Don’t Delay Treatment, Call 9-1-1 and Get a Ride
Driving yourself or getting a ride to the hospital in case of a heart attack may seem like a time saver, but a new study shows it actually delays the start of treatment.
Study co-author Dr. Jeffrey Sather, medical director of Emergency Medical Services for the North Dakota Department of Health, said it shows that treatment begins about 15 minutes sooner by calling 911 for an ambulance versus arriving in a private vehicle.
The reason, Sather said, is that EMS workers are able to begin basic care and get a diagnosis right away, “so we actually know before the arrival of the patient that this patient needs definitive care in the cardiac cath lab. So the cath lab is activated. The team is ready and waiting. “In rural areas, that is really important,” he said, “because if it’s in the middle of the night, sometimes that cardiologist and team comes in from home.”
The study examined the records of nearly 800 patients in the region with what’s called a STEMI heart attack, which is when the coronary artery is completely blocked. With this type of heart attack especially, Sather said, time is critical to survival. “The faster this care is rendered,” he said, “the less heart muscle damage and the more likely the patient will survive to go back to a normal life.”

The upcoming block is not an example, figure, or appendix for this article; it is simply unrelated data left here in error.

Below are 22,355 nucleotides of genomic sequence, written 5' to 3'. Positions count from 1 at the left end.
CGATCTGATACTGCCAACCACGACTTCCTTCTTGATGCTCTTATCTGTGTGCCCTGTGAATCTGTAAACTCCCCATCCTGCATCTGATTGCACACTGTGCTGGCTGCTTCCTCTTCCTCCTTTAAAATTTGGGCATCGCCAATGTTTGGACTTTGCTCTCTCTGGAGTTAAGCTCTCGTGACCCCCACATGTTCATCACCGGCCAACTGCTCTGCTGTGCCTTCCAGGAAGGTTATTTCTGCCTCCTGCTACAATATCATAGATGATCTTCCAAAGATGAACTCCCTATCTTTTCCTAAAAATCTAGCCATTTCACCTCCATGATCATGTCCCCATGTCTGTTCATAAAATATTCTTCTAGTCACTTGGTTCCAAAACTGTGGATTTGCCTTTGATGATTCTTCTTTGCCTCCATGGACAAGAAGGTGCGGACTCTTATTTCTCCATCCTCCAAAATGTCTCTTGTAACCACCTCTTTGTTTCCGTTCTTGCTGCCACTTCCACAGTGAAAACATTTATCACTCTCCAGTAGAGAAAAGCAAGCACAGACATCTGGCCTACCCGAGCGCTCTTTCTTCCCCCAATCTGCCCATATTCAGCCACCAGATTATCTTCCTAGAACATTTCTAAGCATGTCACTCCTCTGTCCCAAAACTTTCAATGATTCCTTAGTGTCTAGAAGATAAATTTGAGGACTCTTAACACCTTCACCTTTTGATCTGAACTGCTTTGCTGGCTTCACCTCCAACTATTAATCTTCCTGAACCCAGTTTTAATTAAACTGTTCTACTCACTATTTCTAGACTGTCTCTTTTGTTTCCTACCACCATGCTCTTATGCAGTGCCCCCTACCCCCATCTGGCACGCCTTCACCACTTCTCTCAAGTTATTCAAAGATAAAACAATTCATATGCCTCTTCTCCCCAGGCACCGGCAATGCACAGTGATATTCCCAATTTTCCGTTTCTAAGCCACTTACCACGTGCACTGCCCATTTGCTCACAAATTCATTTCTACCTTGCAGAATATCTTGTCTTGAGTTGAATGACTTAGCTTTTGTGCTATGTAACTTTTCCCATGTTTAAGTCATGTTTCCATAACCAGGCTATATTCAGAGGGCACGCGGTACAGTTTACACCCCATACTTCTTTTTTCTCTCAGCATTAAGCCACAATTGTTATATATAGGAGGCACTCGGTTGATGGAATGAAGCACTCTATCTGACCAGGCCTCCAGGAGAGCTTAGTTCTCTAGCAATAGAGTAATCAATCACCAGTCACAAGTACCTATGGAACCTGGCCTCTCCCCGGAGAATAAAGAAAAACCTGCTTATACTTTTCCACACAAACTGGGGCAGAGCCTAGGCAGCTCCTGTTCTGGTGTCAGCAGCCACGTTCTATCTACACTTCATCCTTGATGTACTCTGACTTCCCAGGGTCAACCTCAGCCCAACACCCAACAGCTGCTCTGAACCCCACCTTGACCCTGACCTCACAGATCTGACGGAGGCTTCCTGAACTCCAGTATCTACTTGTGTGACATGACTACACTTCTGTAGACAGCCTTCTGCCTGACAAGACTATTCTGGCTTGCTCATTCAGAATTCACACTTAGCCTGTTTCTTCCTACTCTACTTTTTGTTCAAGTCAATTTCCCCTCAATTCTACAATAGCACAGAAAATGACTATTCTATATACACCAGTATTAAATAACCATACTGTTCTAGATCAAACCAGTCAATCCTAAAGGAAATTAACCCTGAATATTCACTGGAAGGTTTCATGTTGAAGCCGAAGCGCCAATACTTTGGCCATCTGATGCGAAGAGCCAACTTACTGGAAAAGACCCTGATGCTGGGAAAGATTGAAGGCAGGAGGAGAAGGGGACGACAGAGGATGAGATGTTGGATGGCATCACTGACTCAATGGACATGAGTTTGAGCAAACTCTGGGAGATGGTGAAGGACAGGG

Despite the better odds of recovery by calling 911, the study found that more than half of these patients arrived at the hospital by private vehicle. Sather said that not only delays treatment but also can put others at risk. “You can go into cardiac arrest from this type of heart attack and your heart stops. You’re going to be unconscious. If you’re driving you’re going to injure yourself possibly and run the risk of injuring other people.”
According to the American Heart Association, heart disease is the leading cause of death in North Dakota, claiming around 1,300 lives each year. Sather’s study is online at newsroom.heart.org.
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